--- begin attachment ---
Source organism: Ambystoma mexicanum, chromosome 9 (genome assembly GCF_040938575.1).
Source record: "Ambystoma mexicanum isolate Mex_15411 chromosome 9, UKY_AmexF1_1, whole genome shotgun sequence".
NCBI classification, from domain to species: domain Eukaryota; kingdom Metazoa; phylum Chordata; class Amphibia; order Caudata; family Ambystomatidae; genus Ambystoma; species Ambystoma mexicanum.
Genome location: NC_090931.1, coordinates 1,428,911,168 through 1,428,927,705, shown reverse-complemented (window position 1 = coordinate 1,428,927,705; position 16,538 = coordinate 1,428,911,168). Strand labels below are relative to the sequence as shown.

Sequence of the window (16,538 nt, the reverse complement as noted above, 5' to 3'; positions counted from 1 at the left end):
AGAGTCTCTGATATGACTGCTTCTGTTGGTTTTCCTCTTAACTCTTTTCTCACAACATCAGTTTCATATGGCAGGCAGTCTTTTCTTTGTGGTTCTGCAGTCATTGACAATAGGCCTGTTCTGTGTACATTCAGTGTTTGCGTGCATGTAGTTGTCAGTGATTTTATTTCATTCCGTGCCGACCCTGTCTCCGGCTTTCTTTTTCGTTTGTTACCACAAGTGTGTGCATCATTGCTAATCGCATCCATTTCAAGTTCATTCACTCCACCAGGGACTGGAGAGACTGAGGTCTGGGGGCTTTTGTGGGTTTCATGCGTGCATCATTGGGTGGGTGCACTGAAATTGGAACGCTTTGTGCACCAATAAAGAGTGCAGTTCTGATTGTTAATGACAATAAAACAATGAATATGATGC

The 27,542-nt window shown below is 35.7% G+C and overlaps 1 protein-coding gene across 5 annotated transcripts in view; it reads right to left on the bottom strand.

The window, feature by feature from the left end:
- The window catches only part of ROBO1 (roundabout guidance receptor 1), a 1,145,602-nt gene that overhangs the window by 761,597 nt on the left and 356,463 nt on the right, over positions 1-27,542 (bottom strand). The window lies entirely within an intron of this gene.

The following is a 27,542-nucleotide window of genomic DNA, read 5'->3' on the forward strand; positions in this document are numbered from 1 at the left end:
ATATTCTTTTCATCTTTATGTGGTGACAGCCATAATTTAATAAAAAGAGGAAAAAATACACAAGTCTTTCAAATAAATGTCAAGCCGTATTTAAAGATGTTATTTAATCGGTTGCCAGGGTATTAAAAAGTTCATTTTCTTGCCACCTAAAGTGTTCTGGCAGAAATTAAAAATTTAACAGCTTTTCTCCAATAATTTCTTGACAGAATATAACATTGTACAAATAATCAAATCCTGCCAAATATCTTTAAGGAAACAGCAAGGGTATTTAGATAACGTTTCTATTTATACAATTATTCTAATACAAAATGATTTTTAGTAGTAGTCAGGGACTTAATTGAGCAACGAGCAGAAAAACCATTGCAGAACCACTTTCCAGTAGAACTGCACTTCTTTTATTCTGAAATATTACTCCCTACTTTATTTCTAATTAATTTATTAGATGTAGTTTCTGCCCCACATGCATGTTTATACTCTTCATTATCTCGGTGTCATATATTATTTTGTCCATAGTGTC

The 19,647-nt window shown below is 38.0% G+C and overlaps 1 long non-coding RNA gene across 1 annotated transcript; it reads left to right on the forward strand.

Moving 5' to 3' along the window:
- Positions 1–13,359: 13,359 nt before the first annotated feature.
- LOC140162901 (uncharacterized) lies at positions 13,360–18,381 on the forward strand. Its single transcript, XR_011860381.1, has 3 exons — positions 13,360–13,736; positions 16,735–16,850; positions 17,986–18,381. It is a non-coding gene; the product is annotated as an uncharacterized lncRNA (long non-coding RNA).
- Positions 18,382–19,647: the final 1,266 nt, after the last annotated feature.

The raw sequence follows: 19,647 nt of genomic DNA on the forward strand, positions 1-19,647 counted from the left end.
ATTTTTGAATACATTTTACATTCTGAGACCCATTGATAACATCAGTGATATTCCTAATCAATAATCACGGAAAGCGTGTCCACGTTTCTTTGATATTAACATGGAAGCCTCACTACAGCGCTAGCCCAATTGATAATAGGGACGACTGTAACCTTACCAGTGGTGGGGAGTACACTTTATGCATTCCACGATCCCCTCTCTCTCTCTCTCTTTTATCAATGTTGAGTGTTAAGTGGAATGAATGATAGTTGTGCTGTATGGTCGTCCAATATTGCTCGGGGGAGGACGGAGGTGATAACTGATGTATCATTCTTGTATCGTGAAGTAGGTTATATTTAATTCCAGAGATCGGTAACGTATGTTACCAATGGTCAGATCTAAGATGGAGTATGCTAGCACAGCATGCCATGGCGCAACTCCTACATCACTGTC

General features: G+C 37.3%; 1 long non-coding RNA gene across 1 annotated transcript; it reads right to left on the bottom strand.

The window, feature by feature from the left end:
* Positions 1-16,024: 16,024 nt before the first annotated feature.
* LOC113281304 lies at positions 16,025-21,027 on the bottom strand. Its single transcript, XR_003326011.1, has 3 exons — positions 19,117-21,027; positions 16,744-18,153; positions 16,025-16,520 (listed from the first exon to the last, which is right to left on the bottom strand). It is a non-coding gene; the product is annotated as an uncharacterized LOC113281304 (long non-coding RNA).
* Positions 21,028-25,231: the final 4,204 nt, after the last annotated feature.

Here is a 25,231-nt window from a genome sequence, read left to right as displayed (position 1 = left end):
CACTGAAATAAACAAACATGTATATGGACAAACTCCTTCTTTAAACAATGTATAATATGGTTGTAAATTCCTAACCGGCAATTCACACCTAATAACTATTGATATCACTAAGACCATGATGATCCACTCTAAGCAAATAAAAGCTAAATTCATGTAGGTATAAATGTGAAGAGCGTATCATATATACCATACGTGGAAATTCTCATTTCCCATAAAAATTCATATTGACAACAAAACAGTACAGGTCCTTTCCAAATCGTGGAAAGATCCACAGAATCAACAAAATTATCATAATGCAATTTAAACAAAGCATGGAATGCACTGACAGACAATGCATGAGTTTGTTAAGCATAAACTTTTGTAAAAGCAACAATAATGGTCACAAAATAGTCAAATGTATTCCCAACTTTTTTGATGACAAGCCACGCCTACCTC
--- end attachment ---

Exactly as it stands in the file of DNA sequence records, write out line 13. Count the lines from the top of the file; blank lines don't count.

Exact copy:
Moving 5' to 3' along the window: